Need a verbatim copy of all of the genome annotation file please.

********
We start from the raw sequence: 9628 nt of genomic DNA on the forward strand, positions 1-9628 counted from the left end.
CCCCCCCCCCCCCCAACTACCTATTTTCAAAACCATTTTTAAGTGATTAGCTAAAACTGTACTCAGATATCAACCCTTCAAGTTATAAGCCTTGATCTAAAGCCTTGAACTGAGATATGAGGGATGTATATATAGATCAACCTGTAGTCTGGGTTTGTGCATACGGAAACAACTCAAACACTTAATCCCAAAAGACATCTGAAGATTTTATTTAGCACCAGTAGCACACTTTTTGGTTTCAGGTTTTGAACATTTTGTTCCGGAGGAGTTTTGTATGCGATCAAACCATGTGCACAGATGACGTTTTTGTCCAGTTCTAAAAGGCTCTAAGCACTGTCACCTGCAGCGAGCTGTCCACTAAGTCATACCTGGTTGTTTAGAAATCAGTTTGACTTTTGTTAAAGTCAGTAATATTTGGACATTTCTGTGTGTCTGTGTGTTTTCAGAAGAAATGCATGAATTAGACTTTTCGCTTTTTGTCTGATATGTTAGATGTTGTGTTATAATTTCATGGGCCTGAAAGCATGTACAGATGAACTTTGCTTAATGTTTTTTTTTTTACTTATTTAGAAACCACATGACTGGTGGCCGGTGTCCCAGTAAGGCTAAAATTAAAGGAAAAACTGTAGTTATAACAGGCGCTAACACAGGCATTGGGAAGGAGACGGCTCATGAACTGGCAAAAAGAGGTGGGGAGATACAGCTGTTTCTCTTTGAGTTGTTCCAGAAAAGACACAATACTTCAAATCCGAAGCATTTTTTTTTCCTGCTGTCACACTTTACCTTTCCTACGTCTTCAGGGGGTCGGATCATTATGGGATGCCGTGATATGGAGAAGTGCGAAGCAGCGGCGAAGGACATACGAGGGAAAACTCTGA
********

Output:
We start from the raw sequence: 9628 nt of genomic DNA on the forward strand, positions 1-9628 counted from the left end.
CCCCCCCCCCCCCCAACTACCTATTTTCAAAACCATTTTTAAGTGATTAGCTAAAACTGTACTCAGATATCAACCCTTCAAGTTATAAGCCTTGATCTAAAGCCTTGAACTGAGATATGAGGGATGTATATATAGATCAACCTGTAGTCTGGGTTTGTGCATACGGAAACAACTCAAACACTTAATCCCAAAAGACATCTGAAGATTTTATTTAGCACCAGTAGCACACTTTTTGGTTTCAGGTTTTGAACATTTTGTTCCGGAGGAGTTTTGTATGCGATCAAACCATGTGCACAGATGACGTTTTTGTCCAGTTCTAAAAGGCTCTAAGCACTGTCACCTGCAGCGAGCTGTCCACTAAGTCATACCTGGTTGTTTAGAAATCAGTTTGACTTTTGTTAAAGTCAGTAATATTTGGACATTTCTGTGTGTCTGTGTGTTTTCAGAAGAAATGCATGAATTAGACTTTTCGCTTTTTGTCTGATATGTTAGATGTTGTGTTATAATTTCATGGGCCTGAAAGCATGTACAGATGAACTTTGCTTAATGTTTTTTTTTTTACTTATTTAGAAACCACATGACTGGTGGCCGGTGTCCCAGTAAGGCTAAAATTAAAGGAAAAACTGTAGTTATAACAGGCGCTAACACAGGCATTGGGAAGGAGACGGCTCATGAACTGGCAAAAAGAGGTGGGGAGATACAGCTGTTTCTCTTTGAGTTGTTCCAGAAAAGACACAATACTTCAAATCCGAAGCATTTTTTTTTCCTGCTGTCACACTTTACCTTTCCTACGTCTTCAGGGGGTCGGATCATTATGGGATGCCGTGATATGGAGAAGTGCGAAGCAGCGGCGAAGGACATACGAGGGAAAACTCTGA